2012-06-21 04:30:35 PM  

You're the jerk... jerk: I have no idea if you are picking out outliers or not. But assuming it is a random sample, 10% of Greg's career is going to predict his BABIP pretty well. It turns out that it doesn't. But it should do a pretty good job of it.

I don't know what the number is needed to predict true BABIP for a pitcher (we can figure this out if needed), but given that he was at about .280 before and we can expect about .280 then I would put even money that he is above .270 for the rest of the year.


I picked Maddux because I knew his BABIP at the beginning of his career was WAY above average. One of those fun facts that are shoved in my brain.

But otherwise...why would you think 10% of a career predicts BABIP pretty well? I'm not even sure 50% of a career predicts the other half well. Tom Tango recommends looking at at least 6 full seasons worth of data for a pitcher. Baseball Prospectus says 8. And even then, we're talking "yeah, we have an idea of what's going on" not "we know exactly what's going on."
 
2012-06-21 04:37:51 PM  

Super Chronic: If the randomness of a knuckleball were the norm, then hitters would take completely different approaches at the plate and learn to adapt to knuckleballs in spring training.


You can't adapt to random. That's the whole point. It's not like there's no information on the knuckleball, but what's out there is very limited and already common knowledge. There is no additional expertise to be gained by watching a hundred, a thousand or even a million knuckleballs.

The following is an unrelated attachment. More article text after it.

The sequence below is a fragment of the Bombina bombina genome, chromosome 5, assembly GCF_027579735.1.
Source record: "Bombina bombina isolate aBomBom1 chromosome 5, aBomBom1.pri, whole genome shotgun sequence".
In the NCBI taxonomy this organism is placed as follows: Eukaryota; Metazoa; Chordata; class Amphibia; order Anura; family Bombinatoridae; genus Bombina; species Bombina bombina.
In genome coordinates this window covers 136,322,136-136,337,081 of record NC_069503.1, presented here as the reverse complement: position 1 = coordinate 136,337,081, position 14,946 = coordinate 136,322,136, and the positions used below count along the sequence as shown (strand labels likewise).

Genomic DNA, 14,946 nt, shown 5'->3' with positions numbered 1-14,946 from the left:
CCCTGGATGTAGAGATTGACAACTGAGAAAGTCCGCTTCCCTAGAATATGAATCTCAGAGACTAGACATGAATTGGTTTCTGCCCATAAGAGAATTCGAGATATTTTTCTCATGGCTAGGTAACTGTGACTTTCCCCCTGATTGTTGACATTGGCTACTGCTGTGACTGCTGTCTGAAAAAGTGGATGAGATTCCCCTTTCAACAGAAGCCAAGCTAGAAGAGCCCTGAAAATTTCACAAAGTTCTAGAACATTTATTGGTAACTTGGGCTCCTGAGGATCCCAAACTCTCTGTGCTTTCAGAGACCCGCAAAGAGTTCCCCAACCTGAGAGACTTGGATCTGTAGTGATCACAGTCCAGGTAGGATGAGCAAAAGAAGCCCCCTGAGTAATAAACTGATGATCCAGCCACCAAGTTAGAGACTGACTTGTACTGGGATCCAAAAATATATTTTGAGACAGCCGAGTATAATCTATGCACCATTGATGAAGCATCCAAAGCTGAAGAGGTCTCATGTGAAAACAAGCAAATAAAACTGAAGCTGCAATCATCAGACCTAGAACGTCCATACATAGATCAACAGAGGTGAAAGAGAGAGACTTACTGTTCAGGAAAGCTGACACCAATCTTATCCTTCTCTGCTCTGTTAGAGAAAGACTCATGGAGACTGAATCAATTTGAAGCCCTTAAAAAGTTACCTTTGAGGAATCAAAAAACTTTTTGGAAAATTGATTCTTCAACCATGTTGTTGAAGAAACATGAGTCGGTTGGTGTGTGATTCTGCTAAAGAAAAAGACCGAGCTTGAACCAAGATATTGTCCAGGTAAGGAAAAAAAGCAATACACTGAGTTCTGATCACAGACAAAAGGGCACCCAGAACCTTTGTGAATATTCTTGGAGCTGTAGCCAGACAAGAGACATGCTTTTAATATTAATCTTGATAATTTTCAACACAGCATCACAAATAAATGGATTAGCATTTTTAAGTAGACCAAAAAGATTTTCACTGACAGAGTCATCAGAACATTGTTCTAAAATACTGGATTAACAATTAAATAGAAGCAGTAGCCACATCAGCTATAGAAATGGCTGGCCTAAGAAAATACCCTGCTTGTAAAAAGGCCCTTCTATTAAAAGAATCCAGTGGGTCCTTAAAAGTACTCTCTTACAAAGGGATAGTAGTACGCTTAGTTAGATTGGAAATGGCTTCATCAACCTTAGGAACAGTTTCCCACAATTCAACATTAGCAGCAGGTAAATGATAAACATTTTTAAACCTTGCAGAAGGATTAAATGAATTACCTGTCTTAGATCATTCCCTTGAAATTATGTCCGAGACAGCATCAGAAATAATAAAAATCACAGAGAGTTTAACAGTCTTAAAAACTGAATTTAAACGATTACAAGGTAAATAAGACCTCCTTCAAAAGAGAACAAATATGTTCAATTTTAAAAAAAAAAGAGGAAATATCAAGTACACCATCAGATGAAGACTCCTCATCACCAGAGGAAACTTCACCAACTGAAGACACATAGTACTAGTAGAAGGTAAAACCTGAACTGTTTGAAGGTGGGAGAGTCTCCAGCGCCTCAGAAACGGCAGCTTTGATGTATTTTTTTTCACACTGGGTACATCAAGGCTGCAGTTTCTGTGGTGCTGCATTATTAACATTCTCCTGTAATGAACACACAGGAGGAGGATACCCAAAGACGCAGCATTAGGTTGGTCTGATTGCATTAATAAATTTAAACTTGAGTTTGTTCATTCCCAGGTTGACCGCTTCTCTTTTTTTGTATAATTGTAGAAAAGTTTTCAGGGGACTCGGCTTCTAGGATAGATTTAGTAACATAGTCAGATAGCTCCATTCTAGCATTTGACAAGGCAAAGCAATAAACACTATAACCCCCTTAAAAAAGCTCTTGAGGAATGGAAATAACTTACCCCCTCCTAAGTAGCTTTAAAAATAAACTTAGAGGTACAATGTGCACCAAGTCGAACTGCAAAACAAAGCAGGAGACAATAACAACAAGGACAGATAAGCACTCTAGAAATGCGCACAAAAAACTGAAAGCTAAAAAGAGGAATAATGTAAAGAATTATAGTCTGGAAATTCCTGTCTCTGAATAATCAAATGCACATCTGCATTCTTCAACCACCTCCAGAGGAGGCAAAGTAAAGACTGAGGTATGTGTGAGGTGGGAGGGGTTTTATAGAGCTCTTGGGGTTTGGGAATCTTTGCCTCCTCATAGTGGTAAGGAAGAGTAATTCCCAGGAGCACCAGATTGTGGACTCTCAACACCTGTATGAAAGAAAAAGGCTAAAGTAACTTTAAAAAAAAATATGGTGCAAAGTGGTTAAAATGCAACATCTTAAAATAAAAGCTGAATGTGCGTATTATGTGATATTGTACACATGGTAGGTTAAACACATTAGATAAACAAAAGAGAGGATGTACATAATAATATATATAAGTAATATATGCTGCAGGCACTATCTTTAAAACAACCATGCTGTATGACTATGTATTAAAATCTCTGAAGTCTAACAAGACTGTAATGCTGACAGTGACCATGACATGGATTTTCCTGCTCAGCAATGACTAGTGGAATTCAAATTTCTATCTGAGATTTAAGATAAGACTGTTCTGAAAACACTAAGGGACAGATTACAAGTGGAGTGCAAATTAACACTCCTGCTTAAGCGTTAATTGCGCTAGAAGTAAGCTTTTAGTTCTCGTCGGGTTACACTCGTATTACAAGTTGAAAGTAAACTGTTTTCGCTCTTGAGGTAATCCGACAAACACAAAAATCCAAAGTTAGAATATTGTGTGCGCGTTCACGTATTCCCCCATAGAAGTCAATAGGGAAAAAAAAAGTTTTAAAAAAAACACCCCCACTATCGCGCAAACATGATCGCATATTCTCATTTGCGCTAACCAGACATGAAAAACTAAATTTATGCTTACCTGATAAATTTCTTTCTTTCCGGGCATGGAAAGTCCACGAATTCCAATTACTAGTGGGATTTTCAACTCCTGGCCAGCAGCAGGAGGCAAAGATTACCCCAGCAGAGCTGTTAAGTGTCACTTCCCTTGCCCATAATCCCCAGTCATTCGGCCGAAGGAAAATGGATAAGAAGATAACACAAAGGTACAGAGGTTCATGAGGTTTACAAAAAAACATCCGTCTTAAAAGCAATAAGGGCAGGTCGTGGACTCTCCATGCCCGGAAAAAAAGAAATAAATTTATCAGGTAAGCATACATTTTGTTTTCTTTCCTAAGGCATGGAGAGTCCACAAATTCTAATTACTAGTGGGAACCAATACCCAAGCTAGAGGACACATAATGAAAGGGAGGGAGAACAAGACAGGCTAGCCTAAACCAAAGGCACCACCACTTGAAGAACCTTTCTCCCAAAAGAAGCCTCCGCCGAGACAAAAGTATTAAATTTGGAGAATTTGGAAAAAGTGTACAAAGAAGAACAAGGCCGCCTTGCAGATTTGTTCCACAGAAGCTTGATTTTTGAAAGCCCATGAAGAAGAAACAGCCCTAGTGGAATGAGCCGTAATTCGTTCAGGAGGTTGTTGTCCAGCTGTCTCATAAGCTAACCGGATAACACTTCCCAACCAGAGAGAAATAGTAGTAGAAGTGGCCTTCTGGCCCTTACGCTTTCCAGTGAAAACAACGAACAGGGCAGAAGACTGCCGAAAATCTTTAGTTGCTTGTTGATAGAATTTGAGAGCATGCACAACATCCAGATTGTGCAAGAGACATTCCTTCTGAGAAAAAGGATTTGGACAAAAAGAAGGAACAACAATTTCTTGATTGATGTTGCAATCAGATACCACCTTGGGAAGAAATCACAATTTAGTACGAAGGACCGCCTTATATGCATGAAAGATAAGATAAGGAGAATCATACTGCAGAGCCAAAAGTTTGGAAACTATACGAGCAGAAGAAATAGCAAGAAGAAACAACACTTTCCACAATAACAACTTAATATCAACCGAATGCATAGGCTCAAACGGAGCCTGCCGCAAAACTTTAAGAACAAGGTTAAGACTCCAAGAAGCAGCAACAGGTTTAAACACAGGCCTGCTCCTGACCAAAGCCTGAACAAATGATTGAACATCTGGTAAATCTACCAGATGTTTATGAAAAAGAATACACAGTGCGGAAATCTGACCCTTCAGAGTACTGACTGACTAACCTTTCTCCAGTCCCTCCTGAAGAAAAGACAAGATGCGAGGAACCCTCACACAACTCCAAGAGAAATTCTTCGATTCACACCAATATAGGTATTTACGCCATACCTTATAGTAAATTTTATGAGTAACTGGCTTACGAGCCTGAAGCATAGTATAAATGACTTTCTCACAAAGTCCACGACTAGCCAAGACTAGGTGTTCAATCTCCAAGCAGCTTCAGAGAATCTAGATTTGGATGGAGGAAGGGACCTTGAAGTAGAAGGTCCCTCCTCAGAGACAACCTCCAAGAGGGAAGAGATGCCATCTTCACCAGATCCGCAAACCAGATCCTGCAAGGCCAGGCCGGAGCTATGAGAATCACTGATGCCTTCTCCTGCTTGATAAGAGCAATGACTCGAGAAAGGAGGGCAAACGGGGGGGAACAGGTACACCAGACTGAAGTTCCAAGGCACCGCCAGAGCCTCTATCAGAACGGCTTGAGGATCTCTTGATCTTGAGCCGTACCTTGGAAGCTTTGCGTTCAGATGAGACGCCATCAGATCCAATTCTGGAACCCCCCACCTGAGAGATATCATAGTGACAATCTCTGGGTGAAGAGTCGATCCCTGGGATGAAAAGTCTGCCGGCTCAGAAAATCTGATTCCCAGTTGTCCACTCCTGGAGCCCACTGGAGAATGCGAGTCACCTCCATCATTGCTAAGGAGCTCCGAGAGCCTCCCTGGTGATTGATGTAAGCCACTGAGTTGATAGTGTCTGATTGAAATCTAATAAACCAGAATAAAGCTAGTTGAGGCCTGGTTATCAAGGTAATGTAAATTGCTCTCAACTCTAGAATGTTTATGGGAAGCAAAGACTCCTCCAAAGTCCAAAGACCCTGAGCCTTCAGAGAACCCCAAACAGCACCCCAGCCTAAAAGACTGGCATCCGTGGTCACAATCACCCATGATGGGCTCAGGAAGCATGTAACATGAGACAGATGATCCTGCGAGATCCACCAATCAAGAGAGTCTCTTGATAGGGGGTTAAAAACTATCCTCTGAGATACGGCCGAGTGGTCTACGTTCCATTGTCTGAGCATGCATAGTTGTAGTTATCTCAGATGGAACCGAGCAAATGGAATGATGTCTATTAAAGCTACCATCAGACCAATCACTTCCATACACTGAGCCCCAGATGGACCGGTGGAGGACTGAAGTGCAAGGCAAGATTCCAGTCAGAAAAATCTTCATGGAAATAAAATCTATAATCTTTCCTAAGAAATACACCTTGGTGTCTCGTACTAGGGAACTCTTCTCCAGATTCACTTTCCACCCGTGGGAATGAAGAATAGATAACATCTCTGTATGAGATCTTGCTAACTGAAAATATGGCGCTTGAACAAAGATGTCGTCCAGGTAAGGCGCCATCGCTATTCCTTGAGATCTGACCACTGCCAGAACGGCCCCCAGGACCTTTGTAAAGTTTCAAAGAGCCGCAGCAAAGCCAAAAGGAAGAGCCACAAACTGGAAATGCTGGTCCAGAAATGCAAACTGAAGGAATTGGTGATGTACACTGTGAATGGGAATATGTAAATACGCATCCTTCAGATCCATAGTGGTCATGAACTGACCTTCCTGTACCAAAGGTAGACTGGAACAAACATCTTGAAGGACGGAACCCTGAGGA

I roll a couple of dice (like in craps). You try to predict what'll come up. Yes, you can do better than just blindly guess numbers, but the first and ONLY lesson you can learn is the most likely outcome (7). That's better than nothing, but that's it. You can play the odds and that's all you can do. There is no pattern to adjust to in randomness, no tendencies, no tells, no hints. Unless I'm actually cheating, you can't watch how I throw the dice or look in my eyes or watch the dice really closely or do anything else to improve your raw mathematical chances of guessing what the probable outcome will be. That's how randomness works, and that is the defining characteristic of the knuckleball -- "adjusting" to it is a very short learning curve.

This isn't up for disagreement; physicists have studied the pitch and know how it works. The pitch would not be made any less effective if everyone threw it; you're demonstrating a textbook case of confirmation bias.
 
2012-06-21 04:46:03 PM  

You're the jerk... jerk: I want to believe, I really do. But if we include RA Dickey the list of players who became superstars at 37 or older would be as follows:
RA Dickey
Now if we expand this to include all sports it would be:
RA Dickey


Well, obviously, this depends on the definition of "superstar." And 37 is tough just because it's rare for anyone to play that late anyway. But I can give you all sorts of guys who were far better in their mid to late 30s than the rest of their career. Dennis Martinez might be the best example: his first ASG was at 35, and then he had 3 more.

And you missed a really, really obvious one: Satchel Paige.
 
2012-06-21 04:46:19 PM  

You're the jerk... jerk: But if we include RA Dickey the list of players who became superstars at 37 or older would be as follows:
RA Dickey


Jamie Moyer's best three (consecutive) seasons were when he was 38-40. He had some good seasons prior to that, but was generally known as a decent junkballer playing in a pitcher's park. His career really took off during the '01 season.
 
2012-06-21 05:00:11 PM